Roche unveils anti-p53 immunoassay for cancer detection

8 April 2021 (Last Updated April 8th, 2021 09:58)

Roche has introduced the Elecsys Anti-p53 immunoassay, which could help physicians diagnose throat, bowel and breast cancers in patients.

Roche unveils anti-p53 immunoassay for cancer detection
The Elecsys Anti-p53 test could help in deciding which patients would need less invasive procedures as part of their cancer treatment. Credit: National Cancer Institute on Unsplash.

Roche has introduced the Elecsys Anti-p53 immunoassay, which could help physicians diagnose throat, bowel and breast cancers in patients.

Currently available in all markets accepting the CE mark, the assay can be used for in vitro quantitative detection of anti-p53 antibodies in human serum and plasma. These antibodies wrongly target a person’s own tissues, leading to the development of solid tumours.

The high precision immunoassay has a low turn-around time for testing and utilises the well-established electrochemiluminescence immunoassay ECLIA technology.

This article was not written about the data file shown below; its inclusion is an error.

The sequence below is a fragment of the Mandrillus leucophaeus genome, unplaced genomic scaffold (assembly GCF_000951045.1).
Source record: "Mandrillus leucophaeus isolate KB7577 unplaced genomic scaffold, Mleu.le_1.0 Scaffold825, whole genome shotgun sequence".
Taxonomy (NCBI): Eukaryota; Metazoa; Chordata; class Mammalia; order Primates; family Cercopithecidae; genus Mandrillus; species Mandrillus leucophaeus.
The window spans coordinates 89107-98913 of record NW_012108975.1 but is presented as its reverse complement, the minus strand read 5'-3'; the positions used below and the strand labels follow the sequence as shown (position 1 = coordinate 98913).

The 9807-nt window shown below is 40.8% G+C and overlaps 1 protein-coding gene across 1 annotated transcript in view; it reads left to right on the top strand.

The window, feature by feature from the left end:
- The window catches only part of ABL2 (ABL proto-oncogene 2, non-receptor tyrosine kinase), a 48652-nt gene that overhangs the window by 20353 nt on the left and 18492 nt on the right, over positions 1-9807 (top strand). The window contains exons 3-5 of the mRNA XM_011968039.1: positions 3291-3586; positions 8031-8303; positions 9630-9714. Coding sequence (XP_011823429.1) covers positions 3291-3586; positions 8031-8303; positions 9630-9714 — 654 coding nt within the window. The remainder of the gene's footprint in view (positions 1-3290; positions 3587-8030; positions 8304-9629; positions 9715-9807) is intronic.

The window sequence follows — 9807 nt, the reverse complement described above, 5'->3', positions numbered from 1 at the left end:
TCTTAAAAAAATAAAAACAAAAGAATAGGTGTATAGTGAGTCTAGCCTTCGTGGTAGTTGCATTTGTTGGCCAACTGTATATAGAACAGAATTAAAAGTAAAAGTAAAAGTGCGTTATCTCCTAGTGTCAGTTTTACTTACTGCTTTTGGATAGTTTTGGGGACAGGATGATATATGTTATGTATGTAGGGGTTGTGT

Roche noted that the assay is intended for use on cobas e immunoassay analysers.

Roche diagnostics CEO Thomas Schinecker said: “The addition of our Elecsys Anti-p53 immunoassay will help clinicians to quickly and reliably diagnose several prevalent cancers and might assist in leading to a better prognosis for many patients.

“Beyond breakthrough cancer medicines, Roche also offers a growing number of testing solutions to help physicians diagnose and treat people with cancer.”

Anti-p53 antibodies’ appearance during the early developmental stages of tumours could potentially make it easier to identify malignant changes.

When used alongside other diagnostic tests, the immunoassay can diagnose certain cancers at an earlier stage, which could potentially improve patient outcomes.

Furthermore, analysing the presence of anti-p53 antibodies could be used for monitoring cancerous cell remnants still present in the body after treatment.

The Elecsys Anti-p53 test could also help in deciding which patients would need less invasive procedures as part of their cancer treatment.

Last month, the German Federal Institute for Drugs and Medical Devices (BfArM) granted special approval to Roche’s SARS-CoV-2 Rapid Antigen Test, which uses a simple nasal swab for patient self-testing in the country.